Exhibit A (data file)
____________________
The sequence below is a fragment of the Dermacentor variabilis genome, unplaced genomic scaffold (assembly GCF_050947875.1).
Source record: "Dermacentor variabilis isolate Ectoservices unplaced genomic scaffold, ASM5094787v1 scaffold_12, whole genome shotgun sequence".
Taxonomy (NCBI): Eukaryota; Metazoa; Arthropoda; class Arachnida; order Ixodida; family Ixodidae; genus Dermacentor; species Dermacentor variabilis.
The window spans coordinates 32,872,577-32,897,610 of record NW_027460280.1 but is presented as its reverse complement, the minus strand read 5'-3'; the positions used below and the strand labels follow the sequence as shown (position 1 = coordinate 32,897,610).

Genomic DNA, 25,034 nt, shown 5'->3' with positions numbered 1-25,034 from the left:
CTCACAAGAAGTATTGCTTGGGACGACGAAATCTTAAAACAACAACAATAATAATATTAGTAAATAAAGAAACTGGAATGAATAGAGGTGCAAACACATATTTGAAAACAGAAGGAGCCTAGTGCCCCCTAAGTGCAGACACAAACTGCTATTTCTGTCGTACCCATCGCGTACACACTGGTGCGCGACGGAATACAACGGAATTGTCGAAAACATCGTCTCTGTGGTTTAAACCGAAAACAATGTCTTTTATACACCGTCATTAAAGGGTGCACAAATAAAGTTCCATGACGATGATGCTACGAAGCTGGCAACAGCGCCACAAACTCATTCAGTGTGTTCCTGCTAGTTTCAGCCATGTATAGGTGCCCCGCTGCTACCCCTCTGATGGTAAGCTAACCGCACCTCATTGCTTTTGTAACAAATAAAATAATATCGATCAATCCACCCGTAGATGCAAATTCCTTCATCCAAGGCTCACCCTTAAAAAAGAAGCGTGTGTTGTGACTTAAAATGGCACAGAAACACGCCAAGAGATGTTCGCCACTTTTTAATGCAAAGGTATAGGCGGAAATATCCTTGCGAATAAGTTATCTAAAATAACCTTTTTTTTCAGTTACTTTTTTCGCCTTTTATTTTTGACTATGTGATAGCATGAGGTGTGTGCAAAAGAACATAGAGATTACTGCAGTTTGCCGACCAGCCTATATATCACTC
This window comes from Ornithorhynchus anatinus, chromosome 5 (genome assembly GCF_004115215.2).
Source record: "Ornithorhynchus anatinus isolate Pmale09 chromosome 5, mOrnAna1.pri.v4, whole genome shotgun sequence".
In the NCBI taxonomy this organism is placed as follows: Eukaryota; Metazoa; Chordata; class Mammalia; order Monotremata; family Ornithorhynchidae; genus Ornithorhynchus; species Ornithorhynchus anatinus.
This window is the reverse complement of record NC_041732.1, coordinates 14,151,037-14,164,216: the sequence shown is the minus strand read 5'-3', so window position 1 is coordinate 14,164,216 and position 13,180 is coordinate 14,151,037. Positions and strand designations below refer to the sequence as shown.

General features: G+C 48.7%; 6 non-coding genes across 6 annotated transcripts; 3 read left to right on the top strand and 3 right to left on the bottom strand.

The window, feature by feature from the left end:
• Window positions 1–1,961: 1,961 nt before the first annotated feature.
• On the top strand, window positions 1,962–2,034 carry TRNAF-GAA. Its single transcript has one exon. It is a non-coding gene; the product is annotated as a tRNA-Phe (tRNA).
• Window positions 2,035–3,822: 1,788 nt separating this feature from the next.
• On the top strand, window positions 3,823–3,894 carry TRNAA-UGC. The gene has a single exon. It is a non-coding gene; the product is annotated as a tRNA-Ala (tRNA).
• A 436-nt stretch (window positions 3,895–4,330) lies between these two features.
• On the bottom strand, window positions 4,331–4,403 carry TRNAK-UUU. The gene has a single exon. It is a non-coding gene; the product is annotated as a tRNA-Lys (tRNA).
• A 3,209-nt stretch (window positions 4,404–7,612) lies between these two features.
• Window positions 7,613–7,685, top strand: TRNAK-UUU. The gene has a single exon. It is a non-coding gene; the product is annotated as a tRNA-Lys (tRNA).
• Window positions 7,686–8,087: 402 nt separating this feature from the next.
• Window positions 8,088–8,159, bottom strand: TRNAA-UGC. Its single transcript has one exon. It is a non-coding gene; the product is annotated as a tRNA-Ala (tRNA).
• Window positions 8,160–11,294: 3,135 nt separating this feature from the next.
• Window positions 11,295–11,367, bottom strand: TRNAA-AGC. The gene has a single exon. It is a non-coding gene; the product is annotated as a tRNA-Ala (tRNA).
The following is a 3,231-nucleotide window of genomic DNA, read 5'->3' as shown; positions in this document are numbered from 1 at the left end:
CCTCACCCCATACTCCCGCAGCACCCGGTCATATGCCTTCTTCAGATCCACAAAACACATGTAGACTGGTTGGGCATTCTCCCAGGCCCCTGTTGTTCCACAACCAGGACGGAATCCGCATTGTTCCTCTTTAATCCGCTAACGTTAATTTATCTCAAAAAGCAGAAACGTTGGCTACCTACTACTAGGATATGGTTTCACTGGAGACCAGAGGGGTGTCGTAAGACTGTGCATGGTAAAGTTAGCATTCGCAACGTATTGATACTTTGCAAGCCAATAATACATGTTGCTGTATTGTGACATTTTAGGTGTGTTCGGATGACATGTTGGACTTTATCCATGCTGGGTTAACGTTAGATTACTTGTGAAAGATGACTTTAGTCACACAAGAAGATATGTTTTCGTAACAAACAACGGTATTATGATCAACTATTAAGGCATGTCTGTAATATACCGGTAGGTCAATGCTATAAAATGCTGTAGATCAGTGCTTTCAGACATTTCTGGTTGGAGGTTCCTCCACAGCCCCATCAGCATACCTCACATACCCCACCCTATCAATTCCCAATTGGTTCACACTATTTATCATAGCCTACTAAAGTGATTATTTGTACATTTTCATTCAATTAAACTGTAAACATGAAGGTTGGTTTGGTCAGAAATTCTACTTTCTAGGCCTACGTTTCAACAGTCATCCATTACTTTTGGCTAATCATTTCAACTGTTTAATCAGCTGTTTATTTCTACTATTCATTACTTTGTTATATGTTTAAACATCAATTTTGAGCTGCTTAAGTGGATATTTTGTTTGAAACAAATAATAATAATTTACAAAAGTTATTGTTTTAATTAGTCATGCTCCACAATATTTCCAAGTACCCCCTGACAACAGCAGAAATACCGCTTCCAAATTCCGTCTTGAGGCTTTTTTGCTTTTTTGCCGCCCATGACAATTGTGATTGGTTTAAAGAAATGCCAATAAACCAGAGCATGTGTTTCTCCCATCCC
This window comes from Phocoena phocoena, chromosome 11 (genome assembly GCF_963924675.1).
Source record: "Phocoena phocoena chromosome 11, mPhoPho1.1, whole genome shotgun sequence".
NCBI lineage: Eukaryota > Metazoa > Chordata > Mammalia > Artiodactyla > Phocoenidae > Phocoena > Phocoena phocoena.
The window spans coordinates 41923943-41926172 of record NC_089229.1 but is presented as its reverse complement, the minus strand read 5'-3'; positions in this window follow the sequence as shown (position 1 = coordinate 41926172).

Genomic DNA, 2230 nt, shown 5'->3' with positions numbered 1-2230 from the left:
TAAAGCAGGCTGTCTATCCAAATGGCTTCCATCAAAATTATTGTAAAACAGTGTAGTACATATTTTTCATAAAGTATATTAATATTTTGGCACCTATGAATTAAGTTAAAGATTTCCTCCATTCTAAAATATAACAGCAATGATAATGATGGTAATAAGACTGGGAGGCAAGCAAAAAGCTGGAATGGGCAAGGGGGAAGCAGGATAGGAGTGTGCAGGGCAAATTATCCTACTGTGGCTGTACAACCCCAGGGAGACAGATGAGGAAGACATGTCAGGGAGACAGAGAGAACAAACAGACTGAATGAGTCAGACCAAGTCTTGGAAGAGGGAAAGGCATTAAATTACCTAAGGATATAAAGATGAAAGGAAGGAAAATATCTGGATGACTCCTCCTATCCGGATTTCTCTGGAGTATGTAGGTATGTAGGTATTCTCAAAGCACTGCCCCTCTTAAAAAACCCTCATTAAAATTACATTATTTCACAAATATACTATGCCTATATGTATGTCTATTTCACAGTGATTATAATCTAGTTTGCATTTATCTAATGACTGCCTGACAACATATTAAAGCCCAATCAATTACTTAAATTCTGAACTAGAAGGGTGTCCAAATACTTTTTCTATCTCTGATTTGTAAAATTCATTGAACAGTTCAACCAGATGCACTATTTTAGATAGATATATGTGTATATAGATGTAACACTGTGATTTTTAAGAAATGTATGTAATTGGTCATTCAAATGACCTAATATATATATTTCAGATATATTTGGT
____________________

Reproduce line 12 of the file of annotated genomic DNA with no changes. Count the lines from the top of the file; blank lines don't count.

The window, feature by feature from the left end: